The results suggest that full-color eyesight arose independently in the Old and New worlds and coincided with loss of functioning olfactory receptors, the authors report in the 20 January Public Library of Science, Biology. Evolutionary ecologist Nathaniel Dominy of the University of Chicago says that a tradeoff was likely necessary due to anatomical constraints. “The visual and olfactory cortices take up a lot of brain,” he says, so something had to give.

  3. Snakes Behind Desks

    Is morale bad at your workplace? Do chaos and mistrust rule? Your office could be the playground of a psychopath.

    Two psychologists, Robert Hare of the University of British Columbia in Vancouver, author of the widely used Psychopathy Checklist, and industrial psychologist Paul Babiak of New York, have cooked up the first test designed to spot the corporate psychopath.

    The “snakes in suits,” as Hare and Babiak call them in a new book, are not easy to spot; they may look like charming, intelligent, and confident go-getters at first. But they will remorselessly manipulate, charm, lie, and bully their way into power and favor, often creating highly successful personal careers while running their companies into the ground.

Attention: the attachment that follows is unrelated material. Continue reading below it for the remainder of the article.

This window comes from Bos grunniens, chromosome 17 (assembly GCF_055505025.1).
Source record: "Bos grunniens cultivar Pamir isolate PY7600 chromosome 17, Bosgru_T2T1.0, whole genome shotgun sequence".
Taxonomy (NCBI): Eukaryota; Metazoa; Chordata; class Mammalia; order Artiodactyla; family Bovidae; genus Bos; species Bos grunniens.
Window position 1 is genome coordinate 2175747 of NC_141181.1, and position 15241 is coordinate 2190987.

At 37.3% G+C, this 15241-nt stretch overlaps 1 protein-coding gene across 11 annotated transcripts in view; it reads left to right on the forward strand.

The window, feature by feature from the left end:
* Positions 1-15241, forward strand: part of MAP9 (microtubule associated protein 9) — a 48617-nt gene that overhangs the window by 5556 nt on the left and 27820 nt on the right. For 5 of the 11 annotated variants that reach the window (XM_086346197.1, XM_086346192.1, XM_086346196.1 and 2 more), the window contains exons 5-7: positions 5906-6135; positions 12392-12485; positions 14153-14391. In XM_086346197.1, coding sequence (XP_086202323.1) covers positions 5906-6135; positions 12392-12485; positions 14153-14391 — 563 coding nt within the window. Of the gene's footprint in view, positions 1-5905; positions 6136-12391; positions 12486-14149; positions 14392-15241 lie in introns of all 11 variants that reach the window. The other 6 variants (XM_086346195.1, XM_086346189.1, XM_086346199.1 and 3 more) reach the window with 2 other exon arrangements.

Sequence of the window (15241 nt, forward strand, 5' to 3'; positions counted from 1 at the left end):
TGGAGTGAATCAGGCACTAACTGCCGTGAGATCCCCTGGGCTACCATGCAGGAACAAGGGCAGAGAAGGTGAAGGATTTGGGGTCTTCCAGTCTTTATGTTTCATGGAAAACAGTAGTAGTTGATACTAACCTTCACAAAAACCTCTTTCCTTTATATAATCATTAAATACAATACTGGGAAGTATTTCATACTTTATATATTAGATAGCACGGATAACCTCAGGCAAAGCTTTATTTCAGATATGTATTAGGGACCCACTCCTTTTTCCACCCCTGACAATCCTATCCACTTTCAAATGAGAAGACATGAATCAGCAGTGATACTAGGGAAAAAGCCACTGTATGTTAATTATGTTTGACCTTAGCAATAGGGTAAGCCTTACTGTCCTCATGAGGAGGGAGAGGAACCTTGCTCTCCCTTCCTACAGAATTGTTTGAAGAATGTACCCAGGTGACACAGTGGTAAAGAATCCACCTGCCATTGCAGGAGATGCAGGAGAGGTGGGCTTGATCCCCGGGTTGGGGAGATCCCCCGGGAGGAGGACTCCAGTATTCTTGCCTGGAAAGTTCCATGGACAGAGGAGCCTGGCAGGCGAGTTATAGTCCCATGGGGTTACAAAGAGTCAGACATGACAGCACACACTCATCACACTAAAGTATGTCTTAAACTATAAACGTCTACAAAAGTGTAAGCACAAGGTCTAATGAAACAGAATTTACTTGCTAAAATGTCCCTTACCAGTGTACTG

Michael Douglas as Gordon Gecko in Wall Street—a good candidate for the B-Scan.


    The test, called the B-Scan 360, is currently being road-tested with the help of organizational clients, says Babiak. It comprises a list of 107 behavioral descriptors such as “lies” and “makes a slick presentation” that could be “red flags” for psychopathy. These are grouped under four basic dimensions: “personal style” (covering traits such as manipulativeness), emotional style (such as insensitivity or “blaming”), organizational maturity (including “parasitic”), and antisocial tendencies. Multiple observers are supposed to do the rankings.

    Chris Patrick, a psychologist at the University of Minnesota, Twin Cities, says that this type of test is aimed not so much at the “externalizing” behavior of the criminal psychopath but at spotting the other face of the disorder, which features often-useful traits such as extraversion and lack of social anxiety.

    Babiak, who says he received a lot of inquiries about the test after the Enron affair, believes the business world is more vulnerable than ever to the psychopath because the rapid pace of technological change, downsizing, and sudden growth make for a chaotic environment ripe for mistrust and manipulation.

  4. Two Cultures